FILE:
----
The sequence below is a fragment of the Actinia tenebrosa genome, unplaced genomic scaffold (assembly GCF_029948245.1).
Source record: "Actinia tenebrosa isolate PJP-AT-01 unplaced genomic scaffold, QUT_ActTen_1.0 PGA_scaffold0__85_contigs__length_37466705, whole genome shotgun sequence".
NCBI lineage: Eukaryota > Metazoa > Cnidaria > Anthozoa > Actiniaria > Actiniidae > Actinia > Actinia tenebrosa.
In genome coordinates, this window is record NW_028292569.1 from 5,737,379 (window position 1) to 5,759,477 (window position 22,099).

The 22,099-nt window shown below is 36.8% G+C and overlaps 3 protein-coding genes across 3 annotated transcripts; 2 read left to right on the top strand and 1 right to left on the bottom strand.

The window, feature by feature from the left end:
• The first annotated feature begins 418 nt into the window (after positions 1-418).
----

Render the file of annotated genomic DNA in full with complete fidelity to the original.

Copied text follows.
The sequence below is a fragment of the Actinia tenebrosa genome, unplaced genomic scaffold (assembly GCF_029948245.1).
Source record: "Actinia tenebrosa isolate PJP-AT-01 unplaced genomic scaffold, QUT_ActTen_1.0 PGA_scaffold0__85_contigs__length_37466705, whole genome shotgun sequence".
NCBI lineage: Eukaryota > Metazoa > Cnidaria > Anthozoa > Actiniaria > Actiniidae > Actinia > Actinia tenebrosa.
In genome coordinates, this window is record NW_028292569.1 from 5,737,379 (window position 1) to 5,759,477 (window position 22,099).

The 22,099-nt window shown below is 36.8% G+C and overlaps 3 protein-coding genes across 3 annotated transcripts; 2 read left to right on the top strand and 1 right to left on the bottom strand.

The window, feature by feature from the left end:
• The first annotated feature begins 418 nt into the window (after positions 1-418).